• Predictive autoscaling Application and load balancer scaling based on real-time traffic patterns
  • Self-service – For app developers with REST APIs to build services into applications
  • Cloud connectors – VMware Cloud on AWS, SDN/NFV controllers, OpenStack, AWS, GCP, Azure, Linux Server Cloud, OpenShift/Kubernetes
  • Distributed application security fabric – Granular app insights from distributed service proxies to secure web apps in real time
  • SSO / Client Authentication – SAML 2.0 authentication for back-end HTTP applications
  • Automation and programmability – REST API based solution for accelerated application delivery; extending automation from networking to developers
  • Application Analytics – Real-time telemetry from a distributed load balancing fabric that delivers millions of data points in real time

Load Balancing for VMware Horizon

NSX ALB can be configured for load balancing in VMware Horizon deployments, where you place SEs in front of Unified Access Gateways (UAG) or Connection Servers (CS) as required.

Avi Horizon High Level Architecture

For a multi-site architecture you can also configure GSLB if needed. With GSLB, access to resources is controlled with DNS queries and health checking.

Note: If you are using the Horizon Universal Broker, the cloud-based brokering service, there is no need for GSLB, because the Universal Broker can orchestrate connections from a higher level based on different policies.

Automation

With NSX Advanced Load Balancer there are two parts when we talk about automation. One part is about infrastructure automation, where the controller talks to the ecosystem like a vCenter, AWS or Azure to orchestrate the Service Engine. So, when you configure a new VIP, the controller would talk to vCenter to spin up a VM, put it in the right portgroup, connect the front and the back-end, download the policy and service engine, and starts receiveing traffic.

The second piece of automation focuses more on the operational automation which is through the REST API (the UI and CLI don’t offer all the configuration, 100% can be done via REST API). But, on top of that you can also run Ansible playbooks, Terraform templates, Go and Python SDKs, have integrations with Splunk or other tools like vRealize Automation. This is the built-in automation in the product.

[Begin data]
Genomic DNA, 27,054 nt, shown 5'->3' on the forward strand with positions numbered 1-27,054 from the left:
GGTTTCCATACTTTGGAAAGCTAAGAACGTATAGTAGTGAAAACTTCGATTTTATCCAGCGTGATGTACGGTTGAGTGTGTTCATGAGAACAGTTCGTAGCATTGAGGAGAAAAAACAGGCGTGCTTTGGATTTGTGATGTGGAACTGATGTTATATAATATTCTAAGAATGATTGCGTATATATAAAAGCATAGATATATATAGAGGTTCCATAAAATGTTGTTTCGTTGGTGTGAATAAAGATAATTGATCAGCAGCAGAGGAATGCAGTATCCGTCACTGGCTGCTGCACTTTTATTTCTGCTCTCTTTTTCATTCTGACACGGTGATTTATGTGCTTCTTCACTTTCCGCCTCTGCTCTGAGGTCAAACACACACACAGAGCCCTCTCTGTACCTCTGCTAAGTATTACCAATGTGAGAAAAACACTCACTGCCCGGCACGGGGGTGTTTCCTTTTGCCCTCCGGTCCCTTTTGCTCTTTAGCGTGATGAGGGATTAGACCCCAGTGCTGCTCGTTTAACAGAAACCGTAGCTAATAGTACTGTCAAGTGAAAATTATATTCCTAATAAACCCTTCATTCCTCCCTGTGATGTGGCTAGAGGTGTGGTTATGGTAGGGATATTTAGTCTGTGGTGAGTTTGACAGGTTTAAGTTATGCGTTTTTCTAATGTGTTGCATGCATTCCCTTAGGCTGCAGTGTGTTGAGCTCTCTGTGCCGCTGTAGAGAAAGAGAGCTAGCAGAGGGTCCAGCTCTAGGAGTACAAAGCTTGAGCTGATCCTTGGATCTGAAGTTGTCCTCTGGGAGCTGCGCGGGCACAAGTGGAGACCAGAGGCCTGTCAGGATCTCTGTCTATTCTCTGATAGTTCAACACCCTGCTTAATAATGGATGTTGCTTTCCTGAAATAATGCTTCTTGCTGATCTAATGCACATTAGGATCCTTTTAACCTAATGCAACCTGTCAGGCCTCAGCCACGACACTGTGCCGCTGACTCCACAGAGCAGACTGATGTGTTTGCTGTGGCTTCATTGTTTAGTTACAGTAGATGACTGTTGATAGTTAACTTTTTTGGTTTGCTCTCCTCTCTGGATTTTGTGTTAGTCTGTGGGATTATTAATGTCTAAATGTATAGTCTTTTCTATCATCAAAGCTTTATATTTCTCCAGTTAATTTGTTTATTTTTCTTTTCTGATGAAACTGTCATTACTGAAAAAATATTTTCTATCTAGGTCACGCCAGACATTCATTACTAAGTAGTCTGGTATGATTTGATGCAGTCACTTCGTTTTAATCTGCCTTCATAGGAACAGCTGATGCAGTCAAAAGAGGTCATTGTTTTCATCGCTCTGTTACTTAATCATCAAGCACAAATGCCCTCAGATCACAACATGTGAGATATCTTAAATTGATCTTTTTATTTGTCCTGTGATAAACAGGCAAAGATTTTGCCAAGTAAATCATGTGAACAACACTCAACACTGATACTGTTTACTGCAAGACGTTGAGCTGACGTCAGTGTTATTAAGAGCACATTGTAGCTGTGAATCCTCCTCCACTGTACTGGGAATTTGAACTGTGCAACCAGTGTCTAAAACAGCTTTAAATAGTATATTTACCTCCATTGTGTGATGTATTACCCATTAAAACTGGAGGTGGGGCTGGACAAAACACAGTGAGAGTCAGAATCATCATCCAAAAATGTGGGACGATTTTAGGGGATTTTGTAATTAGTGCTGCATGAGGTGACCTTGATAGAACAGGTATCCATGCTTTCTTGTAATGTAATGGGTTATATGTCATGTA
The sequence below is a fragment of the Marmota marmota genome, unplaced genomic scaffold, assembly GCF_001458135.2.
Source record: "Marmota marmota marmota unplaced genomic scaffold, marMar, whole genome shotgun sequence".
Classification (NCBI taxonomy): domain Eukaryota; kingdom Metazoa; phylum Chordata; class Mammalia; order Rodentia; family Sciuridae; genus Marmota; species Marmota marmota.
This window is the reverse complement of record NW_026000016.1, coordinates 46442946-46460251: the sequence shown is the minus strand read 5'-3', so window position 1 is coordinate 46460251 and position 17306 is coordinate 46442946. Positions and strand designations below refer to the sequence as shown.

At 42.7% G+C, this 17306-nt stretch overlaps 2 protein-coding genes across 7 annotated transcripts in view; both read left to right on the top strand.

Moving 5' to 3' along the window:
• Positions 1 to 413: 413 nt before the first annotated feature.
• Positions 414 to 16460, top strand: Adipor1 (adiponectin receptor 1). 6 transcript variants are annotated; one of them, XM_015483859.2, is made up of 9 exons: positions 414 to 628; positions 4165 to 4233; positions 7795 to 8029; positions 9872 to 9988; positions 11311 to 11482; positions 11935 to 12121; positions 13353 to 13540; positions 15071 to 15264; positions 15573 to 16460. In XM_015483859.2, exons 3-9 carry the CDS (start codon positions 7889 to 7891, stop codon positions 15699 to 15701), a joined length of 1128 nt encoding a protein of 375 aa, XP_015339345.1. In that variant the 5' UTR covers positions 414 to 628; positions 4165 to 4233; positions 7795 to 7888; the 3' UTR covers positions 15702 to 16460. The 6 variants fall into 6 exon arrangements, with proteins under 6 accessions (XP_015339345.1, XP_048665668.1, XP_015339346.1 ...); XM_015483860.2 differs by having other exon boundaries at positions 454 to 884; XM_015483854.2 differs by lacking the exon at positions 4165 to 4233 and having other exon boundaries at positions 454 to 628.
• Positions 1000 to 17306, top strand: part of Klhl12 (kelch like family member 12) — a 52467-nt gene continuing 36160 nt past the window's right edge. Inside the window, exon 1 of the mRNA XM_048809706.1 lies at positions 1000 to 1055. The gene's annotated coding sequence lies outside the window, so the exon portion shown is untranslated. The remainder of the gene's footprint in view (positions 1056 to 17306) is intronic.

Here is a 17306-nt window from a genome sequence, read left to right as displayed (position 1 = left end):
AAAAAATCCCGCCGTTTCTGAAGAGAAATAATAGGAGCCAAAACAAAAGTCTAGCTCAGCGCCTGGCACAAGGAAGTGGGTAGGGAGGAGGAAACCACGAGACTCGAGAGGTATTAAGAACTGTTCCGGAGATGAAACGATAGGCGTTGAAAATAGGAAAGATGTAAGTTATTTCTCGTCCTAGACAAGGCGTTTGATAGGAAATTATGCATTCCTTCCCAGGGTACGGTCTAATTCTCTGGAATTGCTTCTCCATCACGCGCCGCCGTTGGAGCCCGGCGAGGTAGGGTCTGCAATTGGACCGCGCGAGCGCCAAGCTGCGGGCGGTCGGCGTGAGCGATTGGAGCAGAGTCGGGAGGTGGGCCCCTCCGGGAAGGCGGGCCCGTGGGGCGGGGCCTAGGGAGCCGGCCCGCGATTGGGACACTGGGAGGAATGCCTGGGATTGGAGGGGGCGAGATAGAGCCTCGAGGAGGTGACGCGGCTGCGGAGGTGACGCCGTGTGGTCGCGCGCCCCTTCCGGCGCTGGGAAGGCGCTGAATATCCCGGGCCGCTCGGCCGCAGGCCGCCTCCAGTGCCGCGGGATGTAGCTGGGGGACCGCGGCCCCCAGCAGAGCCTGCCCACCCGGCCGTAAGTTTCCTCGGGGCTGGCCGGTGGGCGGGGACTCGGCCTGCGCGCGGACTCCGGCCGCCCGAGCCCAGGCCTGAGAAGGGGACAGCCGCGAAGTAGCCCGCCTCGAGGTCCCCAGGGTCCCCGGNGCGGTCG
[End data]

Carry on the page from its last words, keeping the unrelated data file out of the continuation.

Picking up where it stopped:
Avi Networks Automation

VMworld 2020 Sessions

This year VMworld is going to be for free and virtual. Take this chance and register yourself and learn more about Avi aka NSX ALB:

  1. Making Your Private Cloud Network Run Like a Public Cloud – Part 2 [VCNC2918]
  2. Modern Apps and Containers: Networking and Security [VCNC2920]
  3. Prepare for the New Normal of Work from Anywhere [VCNC2919]

Expectations and Current Approaches

There is the general understanding and need for hybrid or multi-cloud architectures. Different people will tell different stories and give different advices. The result are different architectures and different approaches. Some people will tell you, that you can use a cloud serially, so moving from one cloud to another. Or, simultaneously, when using different services from different clouds.

My last article focused on hybrid cloud, the architecture with some services lying on the private infrastructure, while other services are hosted on a public cloud. A public cloud providers tells you, that you can buy all services from them and tries to give you a better discount than the competition (to avoid multiple clouds). Enterprises see the need for multiple (public) clouds to avoid a vendor lock-in instead of going all-in with just one of them.

VMware is about multi-cloud and workload mobility, with the vision, that their VCF stack is running everywhere in the future. Now, some people would now say that this is also a vendor lock-in. Depending on your strategy and technology choices and preferences (e.g. databases, AI/ML services, virtual desktops), you have to decide somewhen which (cloud) vendor, approach and operation model is the right one for you.

It may not true for every large environment, but if you go for multiple clouds, multiple technologies, management and security consoles, architecture and so on, you’ll spend a lot of time and money on engineering and keeping your environment “integrated” and functional.

VMware offers you choice. The choice to run your workloads today and tomorrow wherever you want.